Protein supplementation of ewes during late pregnancy

As ewes approach lambing, their requirement for protein increases by almost 50%. This increase is necessary to sustain her needs for maintenance, pregnancy, udder formation and colostrum production. Metabolisable Protein (MP) is the protein that is used by the ewe for these processes. A shortage of MP will result in poorer colostrum production and reduced lamb survival. This is a different measure to Crude Protein (CP).A newly lambed ewe licking her lamb.

CP is a measure of total protein supply and  includes some protein which cannot be utilised by the ewe.  MP is the total protein available for the ewe to use and it is a combination of protein made in the rumen, by the rumen microbes (known as MCP*) and protein that bypasses the rumen (known as DUP*).

MCP is synthesised in rumen by the rumen microbes which rely on a good balance of rumen available energy and protein in the diet. MCP is the most significant source of amino acids to the ewe. If either energy or protein is limiting in the ewe’s diet, this reduces her ability to make MCP and as a result she will be short of overall MP. A good balance of energy and protein in the rumen = more useful protein for the ewe and reduced potential emissions.

*MCP = Microbial Protein and DUP = Digestible Undegraded Protein

The Metabolisable Protein (MP) System

The metabolisable protein system was introduced to ensure that ruminant diets supply optimal levels of usable protein for the animal. Ruminants are unique in their capacity to use poor quality protein sources in the form of forage and make a high quality protein source in the form of  MCP using their rumen microbes. However, to optimise this production the ruminant demands a well balanced ration with even levels to fermentable metabolisable energy (FME) and effective rumen degradable protein (ERDP). If one is lacking the MP supply is only as effective as the 1st limiting factor with a cost to the overall production of the animal.

  • If ERDP is limited below requirements and FME is in excess   ⇒  reduced intakes and digestion.
  • If FME is limited and ERDP is in excess ⇒ elevated ammonia levels in blood excreted as urea = WASTE

In order to reduce inefficiency, optimise protein supply and reduce waste we are aiming for a well balanced diet with ERDP supply equal to FME supply which is and ERDP:FME ratio of 1:10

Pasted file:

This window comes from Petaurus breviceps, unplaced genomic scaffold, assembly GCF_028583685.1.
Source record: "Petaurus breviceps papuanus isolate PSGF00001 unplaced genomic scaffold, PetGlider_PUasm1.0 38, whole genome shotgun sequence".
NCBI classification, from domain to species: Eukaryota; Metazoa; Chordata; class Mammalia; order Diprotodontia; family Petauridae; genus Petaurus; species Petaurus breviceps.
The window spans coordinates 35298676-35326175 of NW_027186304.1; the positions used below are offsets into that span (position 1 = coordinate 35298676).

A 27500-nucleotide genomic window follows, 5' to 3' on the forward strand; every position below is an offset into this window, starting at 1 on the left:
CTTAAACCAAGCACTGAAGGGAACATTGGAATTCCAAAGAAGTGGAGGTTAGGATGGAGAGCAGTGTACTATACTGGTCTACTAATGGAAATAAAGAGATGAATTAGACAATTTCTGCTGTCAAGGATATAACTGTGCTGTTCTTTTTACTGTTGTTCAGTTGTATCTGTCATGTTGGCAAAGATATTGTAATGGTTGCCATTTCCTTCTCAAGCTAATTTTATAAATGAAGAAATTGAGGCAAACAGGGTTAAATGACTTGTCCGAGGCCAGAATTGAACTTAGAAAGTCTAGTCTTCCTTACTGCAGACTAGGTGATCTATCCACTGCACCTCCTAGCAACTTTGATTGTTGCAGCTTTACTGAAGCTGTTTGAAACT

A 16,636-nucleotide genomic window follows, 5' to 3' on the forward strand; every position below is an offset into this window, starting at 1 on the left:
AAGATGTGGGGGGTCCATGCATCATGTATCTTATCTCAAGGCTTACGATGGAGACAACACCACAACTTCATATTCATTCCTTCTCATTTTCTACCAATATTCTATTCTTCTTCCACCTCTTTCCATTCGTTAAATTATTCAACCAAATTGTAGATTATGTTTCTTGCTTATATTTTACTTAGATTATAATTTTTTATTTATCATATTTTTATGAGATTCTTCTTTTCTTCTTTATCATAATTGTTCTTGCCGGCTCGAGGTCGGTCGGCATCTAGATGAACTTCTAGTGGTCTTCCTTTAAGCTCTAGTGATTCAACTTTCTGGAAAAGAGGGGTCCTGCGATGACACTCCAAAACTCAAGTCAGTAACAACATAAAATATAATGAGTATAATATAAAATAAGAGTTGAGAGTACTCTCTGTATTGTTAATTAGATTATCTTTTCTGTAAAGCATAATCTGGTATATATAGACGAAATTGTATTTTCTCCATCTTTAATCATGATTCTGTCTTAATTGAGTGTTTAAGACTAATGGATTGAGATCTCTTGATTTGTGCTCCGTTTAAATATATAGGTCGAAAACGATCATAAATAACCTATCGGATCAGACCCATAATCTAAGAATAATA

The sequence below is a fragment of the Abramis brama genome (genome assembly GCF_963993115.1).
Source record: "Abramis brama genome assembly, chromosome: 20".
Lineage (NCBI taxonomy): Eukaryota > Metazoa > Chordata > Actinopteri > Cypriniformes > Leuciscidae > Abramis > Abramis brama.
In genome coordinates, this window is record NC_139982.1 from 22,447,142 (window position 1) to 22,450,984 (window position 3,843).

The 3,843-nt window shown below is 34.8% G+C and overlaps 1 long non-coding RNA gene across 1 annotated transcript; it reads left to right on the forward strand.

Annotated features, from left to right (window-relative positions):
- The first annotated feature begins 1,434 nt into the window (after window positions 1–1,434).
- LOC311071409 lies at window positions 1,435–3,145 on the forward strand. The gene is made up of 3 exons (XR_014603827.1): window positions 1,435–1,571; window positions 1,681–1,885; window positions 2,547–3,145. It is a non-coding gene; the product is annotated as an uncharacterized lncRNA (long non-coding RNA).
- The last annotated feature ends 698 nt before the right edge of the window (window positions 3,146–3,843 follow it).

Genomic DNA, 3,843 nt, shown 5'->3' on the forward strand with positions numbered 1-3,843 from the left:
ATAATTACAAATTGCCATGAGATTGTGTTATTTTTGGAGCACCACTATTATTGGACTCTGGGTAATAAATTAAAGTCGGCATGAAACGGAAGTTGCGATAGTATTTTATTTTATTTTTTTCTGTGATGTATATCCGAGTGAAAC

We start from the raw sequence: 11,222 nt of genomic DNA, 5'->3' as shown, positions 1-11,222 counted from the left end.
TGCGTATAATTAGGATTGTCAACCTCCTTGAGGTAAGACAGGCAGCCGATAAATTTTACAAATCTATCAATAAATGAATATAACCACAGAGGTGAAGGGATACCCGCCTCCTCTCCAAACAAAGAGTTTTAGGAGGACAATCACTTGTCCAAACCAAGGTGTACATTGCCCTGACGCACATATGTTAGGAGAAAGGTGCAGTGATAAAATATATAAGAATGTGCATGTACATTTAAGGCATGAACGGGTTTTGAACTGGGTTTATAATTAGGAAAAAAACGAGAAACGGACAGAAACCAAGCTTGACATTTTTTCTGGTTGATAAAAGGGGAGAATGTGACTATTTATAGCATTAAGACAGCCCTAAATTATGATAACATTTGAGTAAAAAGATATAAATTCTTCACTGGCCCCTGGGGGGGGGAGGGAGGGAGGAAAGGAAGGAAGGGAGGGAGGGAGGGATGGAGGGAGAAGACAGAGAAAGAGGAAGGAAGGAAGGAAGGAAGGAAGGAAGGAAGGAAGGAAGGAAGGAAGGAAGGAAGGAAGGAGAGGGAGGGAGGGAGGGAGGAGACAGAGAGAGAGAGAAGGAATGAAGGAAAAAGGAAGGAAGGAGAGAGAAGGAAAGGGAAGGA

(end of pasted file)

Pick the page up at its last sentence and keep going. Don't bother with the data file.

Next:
The main component of any pre-lambing ration is forage (grazed grass, silages or hay) it is important we first focus on the balance of forage and supplement any deficiencies thereafter.

Protein from Forage

The table below shows the balance of protein and energy in the forage can make a big impact, to the overall MP supply of the ration irrespective of the total protein and energy in the forage. To balance these forages the deficit should be made up with a source high in the limiting factor. A source of DUP is also important to make up the deficit in pregnancy when MCP optimised, limited or when ewes are lean.

  Predicted DMI (kg DM / day) (70kg twin 2wks pre-lambing) ERDP:FME 1st Limiting


Predicted ME

Supply from

forage (g/day)

% of total MP

requirement from forage

Average Hay (8.5ME, 9% CP) 0.77kg 6.5 Protein 45g 37.8%
Good Silage (12 ME, 14% CP) 1.19kg 11.5 Energy 84g 70.6%
Silage (11.5ME. 12.5% CP) 1.19kg 10 86g 72.3%
Silage (9 ME, 11% CP) 0.84kg 12.3 Energy 45g 37.8%

Supplementation options

Rapeseed meal Cereals (maize, barley, wheat, oats) Soya bean meal
Distillers grains (not from copper stills) Distillers grains (not from copper stills) Rumen protected soya
Beans / peas Beans Rumen protected rapeseed meal
Root crops

Key points

Optimum protein supplementation of the ewe is reliant on a number of factors, primarily the supply of both protein and energy in the ration and the optimum functioning of the rumen. If the ration is deficient in either protein or energy, the ruminant will struggle to synthesise sufficient levels of microbial protein, to meet requirements, resulting in losses to production or waste of nutrients that cannot be utilised resulting in inefficiencies of protein use. This will also result  in a higher demand for additional supplementation above forage which can come at a cost.

  • MP requirements increase by 50% in late pregnancy.
  • The ewe is reliant on a diet balanced in rumen available energy and protein and topped up with a source of DUP to meet these increased MP requirements.
  • An imbalance in the ration can lead reduced intakes, decreased nutrient availability or waste of nutrients that comes at a cost to the animal and environment.
  • Analysing forage is the first step to formulating a balanced ration from there we can assess which feed best compliments the forage to meet the requirements of the ewe.

Download a pdf copy of this Practical Guide

Subscribe to our newsletter

Subscribe and stay up to date with our latest news & resources.